Places not to live if you like to get pickled

by | Random




The 21st amendment ended prohibition against alcohol, unless, a local law exists that restricts its sale, transportation, or use (section 2 of the amendment).  Basically, local laws around alcohol supersede federal laws (this however, is most assuredly NOT the case with the many state laws passed relaxing rules around drug use—specifically marijuana—as the DEA likes to remind everyone).   As a result, there are some bizarre differences across the U.S. in the legality of alcohol, the weirdest, arguably, is the existence of the “dry” county or town.

nice neighborhood

It might look like a nice place to live, but if it's somewhere like Texas, Kansas or Oklahoma you might want to check the local laws first.

Dry counties and towns are entire counties or specific towns that forbid the sale, and usually the production, marketing, transportation etc… of alcohol.  In half of the counties in Mississippi, even driving across these places with a beer in your car (unopened of course) is illegal.  The law stands even if you do not plan to stop.   In some Alaskan communities, possession of beer is also crime.  You read this paragraph right.  In some places in America, it is illegal to have a beer in your possession.

To make things more confusing, some counties are “moist” which has multiple meanings including: they restrict the sale of alcohol to restaurants, bars, or “private clubs”; you can buy low alcohol content beer but not hard spirits; there’s a cap on the ABV of beer sold (sorry Avery).  There are also wet towns inside dry counties; although I’ve yet to come across dry neighborhoods (towns seem to be the finest scale).

Getting wet or dry

Either a location has traditionally been dry and no one ever cared enough to change it, or it’s come up for a vote at some point and the majority of residents have voted to make it dry.  Arguments for banning or maintaining a ban on alcohol include creating a “family atmosphere”, reducing crime, and maintaining property values.  Considering most dry counties are in Bible-belt states, one has to acknowledge the religious ties as well.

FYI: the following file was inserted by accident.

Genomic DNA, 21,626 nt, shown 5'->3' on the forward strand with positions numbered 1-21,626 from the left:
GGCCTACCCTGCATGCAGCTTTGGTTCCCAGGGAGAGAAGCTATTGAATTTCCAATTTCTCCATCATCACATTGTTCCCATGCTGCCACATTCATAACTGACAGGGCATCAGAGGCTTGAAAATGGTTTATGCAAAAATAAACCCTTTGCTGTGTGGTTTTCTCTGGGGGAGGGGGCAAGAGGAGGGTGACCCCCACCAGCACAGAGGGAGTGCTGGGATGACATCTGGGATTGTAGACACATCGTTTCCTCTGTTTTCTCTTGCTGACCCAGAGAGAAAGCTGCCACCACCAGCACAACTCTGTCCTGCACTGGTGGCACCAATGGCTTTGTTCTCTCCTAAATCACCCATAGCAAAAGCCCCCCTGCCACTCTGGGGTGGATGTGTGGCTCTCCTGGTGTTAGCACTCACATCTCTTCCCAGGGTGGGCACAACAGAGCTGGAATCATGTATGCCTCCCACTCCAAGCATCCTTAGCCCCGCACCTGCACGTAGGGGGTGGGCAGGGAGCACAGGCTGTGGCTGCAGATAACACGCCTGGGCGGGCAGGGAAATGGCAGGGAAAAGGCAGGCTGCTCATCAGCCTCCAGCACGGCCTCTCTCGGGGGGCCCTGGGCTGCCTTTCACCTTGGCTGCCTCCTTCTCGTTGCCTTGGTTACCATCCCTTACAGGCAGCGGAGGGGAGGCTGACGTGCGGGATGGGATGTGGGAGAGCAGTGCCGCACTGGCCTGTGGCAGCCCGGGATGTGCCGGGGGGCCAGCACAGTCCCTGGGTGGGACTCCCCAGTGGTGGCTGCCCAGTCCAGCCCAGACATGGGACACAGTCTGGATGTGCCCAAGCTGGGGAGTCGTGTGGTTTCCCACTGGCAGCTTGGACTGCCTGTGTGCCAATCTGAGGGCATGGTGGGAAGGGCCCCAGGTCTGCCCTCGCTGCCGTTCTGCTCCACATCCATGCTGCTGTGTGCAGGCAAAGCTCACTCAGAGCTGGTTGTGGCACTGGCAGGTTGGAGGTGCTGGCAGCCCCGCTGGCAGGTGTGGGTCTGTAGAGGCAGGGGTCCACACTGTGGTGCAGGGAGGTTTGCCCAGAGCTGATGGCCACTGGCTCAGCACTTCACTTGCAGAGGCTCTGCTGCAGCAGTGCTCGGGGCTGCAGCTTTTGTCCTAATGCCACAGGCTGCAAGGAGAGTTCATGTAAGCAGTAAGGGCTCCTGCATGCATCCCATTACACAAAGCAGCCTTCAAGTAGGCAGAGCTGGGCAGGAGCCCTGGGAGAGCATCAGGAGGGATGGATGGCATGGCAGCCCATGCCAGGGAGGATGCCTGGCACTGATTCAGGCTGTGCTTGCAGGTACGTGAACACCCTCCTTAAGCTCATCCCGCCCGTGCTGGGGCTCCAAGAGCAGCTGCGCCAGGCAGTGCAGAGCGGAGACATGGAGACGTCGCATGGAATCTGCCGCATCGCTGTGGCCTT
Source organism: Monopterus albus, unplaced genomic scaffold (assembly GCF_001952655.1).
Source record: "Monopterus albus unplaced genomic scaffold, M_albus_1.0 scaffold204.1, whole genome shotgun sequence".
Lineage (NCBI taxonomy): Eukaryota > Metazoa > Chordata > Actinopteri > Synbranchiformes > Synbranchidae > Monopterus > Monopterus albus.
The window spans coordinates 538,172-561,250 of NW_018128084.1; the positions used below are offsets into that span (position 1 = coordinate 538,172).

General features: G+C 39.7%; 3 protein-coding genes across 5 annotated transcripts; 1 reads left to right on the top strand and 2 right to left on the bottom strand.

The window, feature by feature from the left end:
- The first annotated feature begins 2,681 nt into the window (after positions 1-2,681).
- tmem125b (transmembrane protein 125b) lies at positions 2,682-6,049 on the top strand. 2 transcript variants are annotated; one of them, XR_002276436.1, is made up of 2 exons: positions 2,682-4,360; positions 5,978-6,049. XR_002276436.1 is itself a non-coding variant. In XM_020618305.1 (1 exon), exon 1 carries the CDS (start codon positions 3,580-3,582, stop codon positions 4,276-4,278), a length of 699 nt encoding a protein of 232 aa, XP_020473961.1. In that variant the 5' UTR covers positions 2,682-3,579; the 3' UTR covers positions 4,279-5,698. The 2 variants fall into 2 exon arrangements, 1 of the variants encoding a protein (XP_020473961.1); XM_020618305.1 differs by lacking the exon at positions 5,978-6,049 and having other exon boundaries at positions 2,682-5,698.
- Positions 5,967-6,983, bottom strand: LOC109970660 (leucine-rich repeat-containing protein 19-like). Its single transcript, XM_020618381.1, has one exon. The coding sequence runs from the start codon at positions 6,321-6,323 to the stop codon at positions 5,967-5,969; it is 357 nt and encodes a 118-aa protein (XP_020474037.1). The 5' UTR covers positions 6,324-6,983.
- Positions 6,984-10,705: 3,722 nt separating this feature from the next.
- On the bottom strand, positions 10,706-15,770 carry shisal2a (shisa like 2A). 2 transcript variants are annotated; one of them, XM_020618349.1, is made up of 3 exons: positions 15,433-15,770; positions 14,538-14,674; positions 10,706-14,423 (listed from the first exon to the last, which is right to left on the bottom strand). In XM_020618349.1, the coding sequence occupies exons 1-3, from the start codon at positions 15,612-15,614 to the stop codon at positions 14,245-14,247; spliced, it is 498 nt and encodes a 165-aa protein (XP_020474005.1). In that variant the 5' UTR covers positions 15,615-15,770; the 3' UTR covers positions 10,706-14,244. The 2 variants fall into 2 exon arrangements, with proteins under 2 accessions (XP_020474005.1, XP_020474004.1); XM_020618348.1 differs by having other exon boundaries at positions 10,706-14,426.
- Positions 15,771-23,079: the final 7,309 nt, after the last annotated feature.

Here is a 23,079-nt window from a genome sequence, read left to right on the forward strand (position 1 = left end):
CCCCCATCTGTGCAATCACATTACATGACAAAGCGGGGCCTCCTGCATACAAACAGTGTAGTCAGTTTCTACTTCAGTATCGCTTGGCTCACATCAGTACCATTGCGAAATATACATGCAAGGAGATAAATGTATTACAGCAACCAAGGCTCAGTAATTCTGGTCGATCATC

Some towns and counties have voted to change from dry to wet or moist.  In 2005, Rockport, Massachusetts residents voted in a majority to allow restaurants to sell liquor, but still ban bars and liquor stores.  Sometimes the alcohol issue has come up multiple times and towns have switched back and forth along the wet to dry continuum.
Communities going from dry to wet or moist usually do so to encourage tourism (as the case in Rockport), to increase revenue, or to just make life easier for residents.

Where are the dry counties?

The greatest number of dry counties can be found in Texas, Kansas, Oklahoma, Kentucky, Georgia, Alabama, Tennessee, and Mississippi.


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DJ Spiess

DJ Spiess

Beer buddy

I live in Denver, Colorado. This blog is everything about beer, wine, cider, mead and other spirits.
I am a avid homebrewer and winemaker. I’ve been making my own beer and wine for many years. I started making beer when I was in college (mostly because the drinking age in the United States is 21). My first few beers were horrible. The beers are much better now, and I often supply my neighborhood with free beer! It is a great hobby!